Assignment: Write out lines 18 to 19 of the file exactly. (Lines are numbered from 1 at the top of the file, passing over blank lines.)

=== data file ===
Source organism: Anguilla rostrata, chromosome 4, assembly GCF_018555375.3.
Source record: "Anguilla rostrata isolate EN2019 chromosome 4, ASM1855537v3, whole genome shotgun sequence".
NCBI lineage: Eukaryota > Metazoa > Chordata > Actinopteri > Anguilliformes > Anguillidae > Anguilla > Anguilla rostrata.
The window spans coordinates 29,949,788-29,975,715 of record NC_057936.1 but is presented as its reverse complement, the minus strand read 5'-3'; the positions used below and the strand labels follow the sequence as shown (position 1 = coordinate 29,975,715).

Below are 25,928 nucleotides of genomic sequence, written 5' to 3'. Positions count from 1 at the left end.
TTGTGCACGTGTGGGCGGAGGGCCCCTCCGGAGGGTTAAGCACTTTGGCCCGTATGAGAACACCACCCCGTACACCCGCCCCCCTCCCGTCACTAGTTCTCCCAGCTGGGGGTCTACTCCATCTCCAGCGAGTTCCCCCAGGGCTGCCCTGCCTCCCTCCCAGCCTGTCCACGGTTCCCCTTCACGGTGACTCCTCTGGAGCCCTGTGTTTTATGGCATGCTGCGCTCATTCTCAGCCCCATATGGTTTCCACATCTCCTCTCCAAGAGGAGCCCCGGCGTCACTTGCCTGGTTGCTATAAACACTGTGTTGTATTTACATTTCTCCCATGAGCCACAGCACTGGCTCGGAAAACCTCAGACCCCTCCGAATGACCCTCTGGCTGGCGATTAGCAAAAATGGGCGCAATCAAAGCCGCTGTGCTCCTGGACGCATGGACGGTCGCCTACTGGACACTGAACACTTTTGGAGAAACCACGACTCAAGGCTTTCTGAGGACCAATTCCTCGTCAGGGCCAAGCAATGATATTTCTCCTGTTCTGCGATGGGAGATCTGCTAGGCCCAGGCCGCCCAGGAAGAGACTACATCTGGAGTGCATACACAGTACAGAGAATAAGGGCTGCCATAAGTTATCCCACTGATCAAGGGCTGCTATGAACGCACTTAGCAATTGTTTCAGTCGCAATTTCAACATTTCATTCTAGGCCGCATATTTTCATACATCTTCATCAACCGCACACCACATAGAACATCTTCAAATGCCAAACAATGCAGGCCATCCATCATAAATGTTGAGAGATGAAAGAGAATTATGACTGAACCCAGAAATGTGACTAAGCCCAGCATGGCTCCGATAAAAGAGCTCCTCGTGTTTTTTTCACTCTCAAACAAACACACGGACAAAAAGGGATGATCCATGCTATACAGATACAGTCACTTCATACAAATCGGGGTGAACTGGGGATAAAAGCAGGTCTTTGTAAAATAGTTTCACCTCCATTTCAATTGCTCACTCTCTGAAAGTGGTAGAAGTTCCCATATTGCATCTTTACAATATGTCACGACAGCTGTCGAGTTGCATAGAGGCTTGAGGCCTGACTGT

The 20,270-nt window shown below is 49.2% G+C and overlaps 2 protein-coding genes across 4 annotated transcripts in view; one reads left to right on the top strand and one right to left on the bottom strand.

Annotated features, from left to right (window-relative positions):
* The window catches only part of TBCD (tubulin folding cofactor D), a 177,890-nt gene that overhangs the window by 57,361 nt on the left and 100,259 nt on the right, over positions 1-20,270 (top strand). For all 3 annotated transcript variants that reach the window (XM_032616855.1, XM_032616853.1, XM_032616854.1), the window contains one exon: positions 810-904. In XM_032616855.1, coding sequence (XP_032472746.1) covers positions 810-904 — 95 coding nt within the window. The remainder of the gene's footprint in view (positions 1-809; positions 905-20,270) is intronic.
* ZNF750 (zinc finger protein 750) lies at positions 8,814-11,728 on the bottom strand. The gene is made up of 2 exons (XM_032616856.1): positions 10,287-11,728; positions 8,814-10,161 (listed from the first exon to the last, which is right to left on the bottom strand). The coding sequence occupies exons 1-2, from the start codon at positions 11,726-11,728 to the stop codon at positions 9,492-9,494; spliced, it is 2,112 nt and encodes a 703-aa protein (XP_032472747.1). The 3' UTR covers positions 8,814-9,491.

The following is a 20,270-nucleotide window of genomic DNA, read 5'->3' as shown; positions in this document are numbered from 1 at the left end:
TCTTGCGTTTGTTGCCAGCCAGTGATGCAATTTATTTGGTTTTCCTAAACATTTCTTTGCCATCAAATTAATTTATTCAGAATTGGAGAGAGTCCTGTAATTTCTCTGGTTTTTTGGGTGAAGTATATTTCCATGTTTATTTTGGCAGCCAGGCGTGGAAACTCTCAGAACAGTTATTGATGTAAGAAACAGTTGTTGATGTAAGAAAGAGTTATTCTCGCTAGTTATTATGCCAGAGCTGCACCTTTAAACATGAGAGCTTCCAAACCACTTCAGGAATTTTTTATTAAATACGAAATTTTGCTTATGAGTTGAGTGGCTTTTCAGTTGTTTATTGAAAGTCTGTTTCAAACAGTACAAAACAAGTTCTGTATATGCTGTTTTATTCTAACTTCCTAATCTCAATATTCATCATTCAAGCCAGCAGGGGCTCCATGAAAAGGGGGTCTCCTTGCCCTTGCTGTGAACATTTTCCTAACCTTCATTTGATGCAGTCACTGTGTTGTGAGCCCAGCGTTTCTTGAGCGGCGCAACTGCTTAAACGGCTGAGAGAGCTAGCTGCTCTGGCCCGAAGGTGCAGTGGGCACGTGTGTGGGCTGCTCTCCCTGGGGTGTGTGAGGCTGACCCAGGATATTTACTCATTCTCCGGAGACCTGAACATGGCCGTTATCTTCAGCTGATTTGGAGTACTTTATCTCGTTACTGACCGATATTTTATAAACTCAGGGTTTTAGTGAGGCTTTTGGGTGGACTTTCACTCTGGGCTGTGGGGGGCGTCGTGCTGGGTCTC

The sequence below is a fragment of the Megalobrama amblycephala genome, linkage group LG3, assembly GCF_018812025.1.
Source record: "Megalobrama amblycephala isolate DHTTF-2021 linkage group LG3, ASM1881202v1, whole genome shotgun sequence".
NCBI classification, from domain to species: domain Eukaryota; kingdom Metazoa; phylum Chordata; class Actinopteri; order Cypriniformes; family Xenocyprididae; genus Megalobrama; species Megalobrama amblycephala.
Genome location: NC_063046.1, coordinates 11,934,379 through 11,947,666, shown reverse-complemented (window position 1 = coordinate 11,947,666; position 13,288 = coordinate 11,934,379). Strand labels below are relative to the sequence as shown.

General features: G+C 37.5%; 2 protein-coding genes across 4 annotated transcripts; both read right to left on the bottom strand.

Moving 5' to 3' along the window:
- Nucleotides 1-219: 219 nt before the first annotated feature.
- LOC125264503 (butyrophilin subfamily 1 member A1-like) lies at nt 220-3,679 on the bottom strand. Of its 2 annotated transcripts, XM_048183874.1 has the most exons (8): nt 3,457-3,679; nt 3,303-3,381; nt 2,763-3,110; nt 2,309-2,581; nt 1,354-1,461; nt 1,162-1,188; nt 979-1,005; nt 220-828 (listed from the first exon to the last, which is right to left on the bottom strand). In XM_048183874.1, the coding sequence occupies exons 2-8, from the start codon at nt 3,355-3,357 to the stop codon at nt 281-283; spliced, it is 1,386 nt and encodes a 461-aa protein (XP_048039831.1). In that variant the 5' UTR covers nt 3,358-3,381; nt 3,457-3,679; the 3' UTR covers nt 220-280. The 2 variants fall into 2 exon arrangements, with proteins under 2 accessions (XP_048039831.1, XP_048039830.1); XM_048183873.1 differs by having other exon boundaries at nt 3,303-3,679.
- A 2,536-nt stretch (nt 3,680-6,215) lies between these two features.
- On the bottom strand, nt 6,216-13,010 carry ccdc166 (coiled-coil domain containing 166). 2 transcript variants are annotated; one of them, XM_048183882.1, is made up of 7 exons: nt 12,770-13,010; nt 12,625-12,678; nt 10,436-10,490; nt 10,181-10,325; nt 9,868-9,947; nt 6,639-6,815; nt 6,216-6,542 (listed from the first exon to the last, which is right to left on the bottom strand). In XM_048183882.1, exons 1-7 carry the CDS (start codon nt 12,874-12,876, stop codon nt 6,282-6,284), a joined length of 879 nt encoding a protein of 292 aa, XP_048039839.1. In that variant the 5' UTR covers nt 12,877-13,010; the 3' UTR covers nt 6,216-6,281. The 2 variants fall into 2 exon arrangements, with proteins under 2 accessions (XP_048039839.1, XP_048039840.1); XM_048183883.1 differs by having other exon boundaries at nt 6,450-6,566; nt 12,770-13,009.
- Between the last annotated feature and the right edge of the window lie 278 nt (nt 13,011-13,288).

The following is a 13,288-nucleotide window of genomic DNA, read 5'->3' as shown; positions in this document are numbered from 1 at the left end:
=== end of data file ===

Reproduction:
Moving 5' to 3' along the window:
- Nucleotides 1-219: 219 nt before the first annotated feature.